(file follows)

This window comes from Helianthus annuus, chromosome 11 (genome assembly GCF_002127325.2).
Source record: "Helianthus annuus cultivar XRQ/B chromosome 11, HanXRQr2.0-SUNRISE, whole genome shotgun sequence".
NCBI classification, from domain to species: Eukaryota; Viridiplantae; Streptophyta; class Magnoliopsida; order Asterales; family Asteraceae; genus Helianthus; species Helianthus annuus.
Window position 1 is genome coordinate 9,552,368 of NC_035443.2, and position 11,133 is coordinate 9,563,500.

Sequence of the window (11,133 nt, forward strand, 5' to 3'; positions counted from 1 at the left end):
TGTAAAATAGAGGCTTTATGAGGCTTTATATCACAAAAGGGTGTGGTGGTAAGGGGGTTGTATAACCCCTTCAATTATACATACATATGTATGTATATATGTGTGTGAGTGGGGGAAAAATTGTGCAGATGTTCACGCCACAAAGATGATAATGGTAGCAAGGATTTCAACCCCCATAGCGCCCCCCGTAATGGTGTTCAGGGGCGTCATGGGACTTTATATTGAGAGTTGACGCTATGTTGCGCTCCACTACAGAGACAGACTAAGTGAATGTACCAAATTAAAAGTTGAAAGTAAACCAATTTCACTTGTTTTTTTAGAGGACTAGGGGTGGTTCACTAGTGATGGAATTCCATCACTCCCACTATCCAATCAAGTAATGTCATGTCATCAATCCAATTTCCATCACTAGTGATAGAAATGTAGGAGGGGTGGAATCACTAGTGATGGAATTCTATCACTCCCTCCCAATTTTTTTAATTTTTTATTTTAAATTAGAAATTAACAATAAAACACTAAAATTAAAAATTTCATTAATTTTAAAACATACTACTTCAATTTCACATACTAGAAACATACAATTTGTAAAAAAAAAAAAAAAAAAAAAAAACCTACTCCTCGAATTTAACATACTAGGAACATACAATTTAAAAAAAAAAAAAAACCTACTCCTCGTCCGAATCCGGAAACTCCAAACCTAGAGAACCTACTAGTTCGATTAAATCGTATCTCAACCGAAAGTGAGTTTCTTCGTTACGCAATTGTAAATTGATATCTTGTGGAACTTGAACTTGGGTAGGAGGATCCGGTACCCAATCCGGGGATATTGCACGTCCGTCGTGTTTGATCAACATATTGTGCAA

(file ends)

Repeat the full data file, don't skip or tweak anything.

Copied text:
This window comes from Helianthus annuus, chromosome 11 (genome assembly GCF_002127325.2).
Source record: "Helianthus annuus cultivar XRQ/B chromosome 11, HanXRQr2.0-SUNRISE, whole genome shotgun sequence".
NCBI classification, from domain to species: Eukaryota; Viridiplantae; Streptophyta; class Magnoliopsida; order Asterales; family Asteraceae; genus Helianthus; species Helianthus annuus.
Window position 1 is genome coordinate 9,552,368 of NC_035443.2, and position 11,133 is coordinate 9,563,500.

Sequence of the window (11,133 nt, forward strand, 5' to 3'; positions counted from 1 at the left end):
TGTAAAATAGAGGCTTTATGAGGCTTTATATCACAAAAGGGTGTGGTGGTAAGGGGGTTGTATAACCCCTTCAATTATACATACATATGTATGTATATATGTGTGTGAGTGGGGGAAAAATTGTGCAGATGTTCACGCCACAAAGATGATAATGGTAGCAAGGATTTCAACCCCCATAGCGCCCCCCGTAATGGTGTTCAGGGGCGTCATGGGACTTTATATTGAGAGTTGACGCTATGTTGCGCTCCACTACAGAGACAGACTAAGTGAATGTACCAAATTAAAAGTTGAAAGTAAACCAATTTCACTTGTTTTTTTAGAGGACTAGGGGTGGTTCACTAGTGATGGAATTCCATCACTCCCACTATCCAATCAAGTAATGTCATGTCATCAATCCAATTTCCATCACTAGTGATAGAAATGTAGGAGGGGTGGAATCACTAGTGATGGAATTCTATCACTCCCTCCCAATTTTTTTAATTTTTTATTTTAAATTAGAAATTAACAATAAAACACTAAAATTAAAAATTTCATTAATTTTAAAACATACTACTTCAATTTCACATACTAGAAACATACAATTTGTAAAAAAAAAAAAAAAAAAAAAAAACCTACTCCTCGAATTTAACATACTAGGAACATACAATTTAAAAAAAAAAAAAAACCTACTCCTCGTCCGAATCCGGAAACTCCAAACCTAGAGAACCTACTAGTTCGATTAAATCGTATCTCAACCGAAAGTGAGTTTCTTCGTTACGCAATTGTAAATTGATATCTTGTGGAACTTGAACTTGGGTAGGAGGATCCGGTACCCAATCCGGGGATATTGCACGTCCGTCGTGTTTGATCAACATATTGTGCAA